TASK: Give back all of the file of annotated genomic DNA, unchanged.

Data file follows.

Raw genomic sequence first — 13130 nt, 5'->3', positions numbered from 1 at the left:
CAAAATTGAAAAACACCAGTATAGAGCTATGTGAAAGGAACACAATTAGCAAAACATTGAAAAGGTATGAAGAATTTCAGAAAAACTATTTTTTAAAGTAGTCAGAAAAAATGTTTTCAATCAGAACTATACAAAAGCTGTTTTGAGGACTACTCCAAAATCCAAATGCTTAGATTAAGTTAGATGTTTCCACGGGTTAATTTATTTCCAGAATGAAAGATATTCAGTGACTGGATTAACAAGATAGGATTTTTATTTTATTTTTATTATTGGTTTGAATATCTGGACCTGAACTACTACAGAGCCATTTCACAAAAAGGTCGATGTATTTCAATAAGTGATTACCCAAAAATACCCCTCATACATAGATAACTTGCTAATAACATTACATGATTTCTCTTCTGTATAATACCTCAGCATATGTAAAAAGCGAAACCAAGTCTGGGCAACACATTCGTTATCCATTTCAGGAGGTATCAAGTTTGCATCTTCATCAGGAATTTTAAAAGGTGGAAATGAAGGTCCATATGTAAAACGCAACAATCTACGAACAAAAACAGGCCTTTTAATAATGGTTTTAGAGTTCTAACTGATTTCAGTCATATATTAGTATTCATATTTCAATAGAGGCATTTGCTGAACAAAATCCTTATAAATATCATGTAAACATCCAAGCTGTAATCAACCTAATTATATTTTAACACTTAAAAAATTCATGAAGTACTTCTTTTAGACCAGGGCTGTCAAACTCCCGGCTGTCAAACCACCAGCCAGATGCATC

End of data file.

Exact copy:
Raw genomic sequence first — 13130 nt, 5'->3', positions numbered from 1 at the left:
CAAAATTGAAAAACACCAGTATAGAGCTATGTGAAAGGAACACAATTAGCAAAACATTGAAAAGGTATGAAGAATTTCAGAAAAACTATTTTTTAAAGTAGTCAGAAAAAATGTTTTCAATCAGAACTATACAAAAGCTGTTTTGAGGACTACTCCAAAATCCAAATGCTTAGATTAAGTTAGATGTTTCCACGGGTTAATTTATTTCCAGAATGAAAGATATTCAGTGACTGGATTAACAAGATAGGATTTTTATTTTATTTTTATTATTGGTTTGAATATCTGGACCTGAACTACTACAGAGCCATTTCACAAAAAGGTCGATGTATTTCAATAAGTGATTACCCAAAAATACCCCTCATACATAGATAACTTGCTAATAACATTACATGATTTCTCTTCTGTATAATACCTCAGCATATGTAAAAAGCGAAACCAAGTCTGGGCAACACATTCGTTATCCATTTCAGGAGGTATCAAGTTTGCATCTTCATCAGGAATTTTAAAAGGTGGAAATGAAGGTCCATATGTAAAACGCAACAATCTACGAACAAAAACAGGCCTTTTAATAATGGTTTTAGAGTTCTAACTGATTTCAGTCATATATTAGTATTCATATTTCAATAGAGGCATTTGCTGAACAAAATCCTTATAAATATCATGTAAACATCCAAGCTGTAATCAACCTAATTATATTTTAACACTTAAAAAATTCATGAAGTACTTCTTTTAGACCAGGGCTGTCAAACTCCCGGCTGTCAAACCACCAGCCAGATGCATC